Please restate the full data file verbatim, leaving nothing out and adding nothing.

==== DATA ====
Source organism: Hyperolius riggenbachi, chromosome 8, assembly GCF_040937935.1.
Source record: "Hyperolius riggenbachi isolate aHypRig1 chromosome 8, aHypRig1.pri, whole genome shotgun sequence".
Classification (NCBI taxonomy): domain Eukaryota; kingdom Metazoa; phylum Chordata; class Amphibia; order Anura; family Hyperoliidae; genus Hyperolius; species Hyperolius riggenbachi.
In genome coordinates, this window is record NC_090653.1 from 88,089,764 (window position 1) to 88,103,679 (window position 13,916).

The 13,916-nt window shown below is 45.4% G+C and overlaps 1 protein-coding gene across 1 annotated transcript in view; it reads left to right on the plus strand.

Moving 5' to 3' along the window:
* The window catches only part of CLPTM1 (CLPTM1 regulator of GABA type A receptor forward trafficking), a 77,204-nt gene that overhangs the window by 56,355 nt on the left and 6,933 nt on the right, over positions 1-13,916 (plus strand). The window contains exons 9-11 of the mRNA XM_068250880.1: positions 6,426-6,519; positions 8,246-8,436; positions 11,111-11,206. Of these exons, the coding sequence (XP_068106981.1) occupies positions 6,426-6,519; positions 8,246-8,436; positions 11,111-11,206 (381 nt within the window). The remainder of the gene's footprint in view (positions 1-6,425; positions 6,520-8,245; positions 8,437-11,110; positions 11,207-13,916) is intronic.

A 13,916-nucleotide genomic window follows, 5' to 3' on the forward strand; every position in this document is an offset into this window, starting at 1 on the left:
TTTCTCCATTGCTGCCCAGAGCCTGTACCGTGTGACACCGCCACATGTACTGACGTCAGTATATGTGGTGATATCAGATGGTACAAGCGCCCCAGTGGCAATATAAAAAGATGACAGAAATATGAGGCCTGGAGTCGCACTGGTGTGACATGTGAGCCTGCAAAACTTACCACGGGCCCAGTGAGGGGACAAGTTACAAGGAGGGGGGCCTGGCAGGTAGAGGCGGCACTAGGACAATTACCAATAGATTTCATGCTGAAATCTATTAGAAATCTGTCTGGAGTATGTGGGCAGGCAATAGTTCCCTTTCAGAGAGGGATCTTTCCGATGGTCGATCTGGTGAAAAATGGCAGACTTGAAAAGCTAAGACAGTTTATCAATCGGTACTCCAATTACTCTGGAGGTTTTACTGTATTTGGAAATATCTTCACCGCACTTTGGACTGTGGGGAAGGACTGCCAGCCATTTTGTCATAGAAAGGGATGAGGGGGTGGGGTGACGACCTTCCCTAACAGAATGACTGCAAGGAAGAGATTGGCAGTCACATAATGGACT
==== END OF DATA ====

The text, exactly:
Source organism: Hyperolius riggenbachi, chromosome 8, assembly GCF_040937935.1.
Source record: "Hyperolius riggenbachi isolate aHypRig1 chromosome 8, aHypRig1.pri, whole genome shotgun sequence".
Classification (NCBI taxonomy): domain Eukaryota; kingdom Metazoa; phylum Chordata; class Amphibia; order Anura; family Hyperoliidae; genus Hyperolius; species Hyperolius riggenbachi.
In genome coordinates, this window is record NC_090653.1 from 88,089,764 (window position 1) to 88,103,679 (window position 13,916).

The 13,916-nt window shown below is 45.4% G+C and overlaps 1 protein-coding gene across 1 annotated transcript in view; it reads left to right on the plus strand.

Moving 5' to 3' along the window:
* The window catches only part of CLPTM1 (CLPTM1 regulator of GABA type A receptor forward trafficking), a 77,204-nt gene that overhangs the window by 56,355 nt on the left and 6,933 nt on the right, over positions 1-13,916 (plus strand). The window contains exons 9-11 of the mRNA XM_068250880.1: positions 6,426-6,519; positions 8,246-8,436; positions 11,111-11,206. Of these exons, the coding sequence (XP_068106981.1) occupies positions 6,426-6,519; positions 8,246-8,436; positions 11,111-11,206 (381 nt within the window). The remainder of the gene's footprint in view (positions 1-6,425; positions 6,520-8,245; positions 8,437-11,110; positions 11,207-13,916) is intronic.

A 13,916-nucleotide genomic window follows, 5' to 3' on the forward strand; every position in this document is an offset into this window, starting at 1 on the left:
TTTCTCCATTGCTGCCCAGAGCCTGTACCGTGTGACACCGCCACATGTACTGACGTCAGTATATGTGGTGATATCAGATGGTACAAGCGCCCCAGTGGCAATATAAAAAGATGACAGAAATATGAGGCCTGGAGTCGCACTGGTGTGACATGTGAGCCTGCAAAACTTACCACGGGCCCAGTGAGGGGACAAGTTACAAGGAGGGGGGCCTGGCAGGTAGAGGCGGCACTAGGACAATTACCAATAGATTTCATGCTGAAATCTATTAGAAATCTGTCTGGAGTATGTGGGCAGGCAATAGTTCCCTTTCAGAGAGGGATCTTTCCGATGGTCGATCTGGTGAAAAATGGCAGACTTGAAAAGCTAAGACAGTTTATCAATCGGTACTCCAATTACTCTGGAGGTTTTACTGTATTTGGAAATATCTTCACCGCACTTTGGACTGTGGGGAAGGACTGCCAGCCATTTTGTCATAGAAAGGGATGAGGGGGTGGGGTGACGACCTTCCCTAACAGAATGACTGCAAGGAAGAGATTGGCAGTCACATAATGGACT